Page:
# CARMA Colloquium

## 4:00 pm

## Thursday, 4^{th} Apr 2019

**SR202, SR Building**

# Professor Yann Bugeaud

(Mathématiques , Université de Strasbourg)
*On the decimal expansion of $\log (2019/2018)$ and $e$*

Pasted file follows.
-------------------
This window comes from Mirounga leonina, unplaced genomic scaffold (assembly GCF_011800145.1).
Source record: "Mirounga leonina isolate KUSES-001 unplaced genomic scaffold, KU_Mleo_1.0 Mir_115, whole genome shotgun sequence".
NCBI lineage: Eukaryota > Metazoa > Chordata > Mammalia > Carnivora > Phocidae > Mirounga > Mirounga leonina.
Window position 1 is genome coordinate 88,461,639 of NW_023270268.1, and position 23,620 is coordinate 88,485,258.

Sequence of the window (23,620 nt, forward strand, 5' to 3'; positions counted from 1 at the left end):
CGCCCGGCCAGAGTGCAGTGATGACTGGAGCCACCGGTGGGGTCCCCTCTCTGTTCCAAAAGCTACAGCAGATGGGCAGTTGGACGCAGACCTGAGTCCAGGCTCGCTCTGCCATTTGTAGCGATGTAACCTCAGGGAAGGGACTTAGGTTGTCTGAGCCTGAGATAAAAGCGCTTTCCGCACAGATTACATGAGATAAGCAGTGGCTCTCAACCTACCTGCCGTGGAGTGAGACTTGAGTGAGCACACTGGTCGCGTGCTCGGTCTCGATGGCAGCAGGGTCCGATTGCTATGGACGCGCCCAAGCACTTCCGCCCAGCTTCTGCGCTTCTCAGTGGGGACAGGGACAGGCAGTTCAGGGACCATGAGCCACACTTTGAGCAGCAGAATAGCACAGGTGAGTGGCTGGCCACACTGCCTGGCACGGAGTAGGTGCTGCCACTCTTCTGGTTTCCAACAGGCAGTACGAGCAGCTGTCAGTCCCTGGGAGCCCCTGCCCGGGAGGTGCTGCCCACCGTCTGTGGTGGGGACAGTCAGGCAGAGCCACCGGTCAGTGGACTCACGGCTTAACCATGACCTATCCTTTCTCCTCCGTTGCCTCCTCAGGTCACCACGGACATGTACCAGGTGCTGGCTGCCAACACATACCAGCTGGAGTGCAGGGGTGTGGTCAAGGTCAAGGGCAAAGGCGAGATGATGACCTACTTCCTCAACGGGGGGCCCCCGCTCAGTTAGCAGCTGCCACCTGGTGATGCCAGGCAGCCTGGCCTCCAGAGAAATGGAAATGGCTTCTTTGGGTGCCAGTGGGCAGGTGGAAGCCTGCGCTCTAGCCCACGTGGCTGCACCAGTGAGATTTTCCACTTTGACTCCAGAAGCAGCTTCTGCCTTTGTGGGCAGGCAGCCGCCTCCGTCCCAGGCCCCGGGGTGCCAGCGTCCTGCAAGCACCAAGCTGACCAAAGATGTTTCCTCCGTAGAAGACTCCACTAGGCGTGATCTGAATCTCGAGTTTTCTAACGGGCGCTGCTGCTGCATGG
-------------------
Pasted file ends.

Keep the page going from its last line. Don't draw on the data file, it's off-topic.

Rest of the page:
It is commonly expected that $e$, $\log 2$, $\sqrt{2}$, among other « classical » numbers, behave, in many respects, like almost all real numbers. For instance, their decimal expansion should contain every finite block of digits from $\{0, \ldots , 9\}$. We are very far away from establishing such a strong assertion. However, there has been some small recent progress in that direction. Let $\xi$ be an irrational real number. Its irrationality exponent, denoted by $\mu (\xi)$, is the supremum of the real numbers $\mu$ for which there are infinitely many integer pairs $(p, q)$ such that $|\xi - \frac{p}{q}| < q^{-\mu}$. It measures the quality of approximation to $\xi$ by rationals. We always have $\mu (\xi) \ge 2$, with equality for almost all real numbers and for irrational algebraic numbers (by Roth's theorem). We prove that, if the irrationality exponent of $\xi$ is equal to $2$ or slightly greater than $2$, then the decimal expansion of $\xi$ cannot be `too simple', in a suitable sense. Our result applies, among other classical numbers, to badly approximable numbers, non-zero rational powers of ${{\rm e}}$, and $\log (1 + \frac{1}{a})$, provided that the integer $a$ is sufficiently large. It establishes an unexpected connection between the irrationality exponent of a real number and its decimal expansion.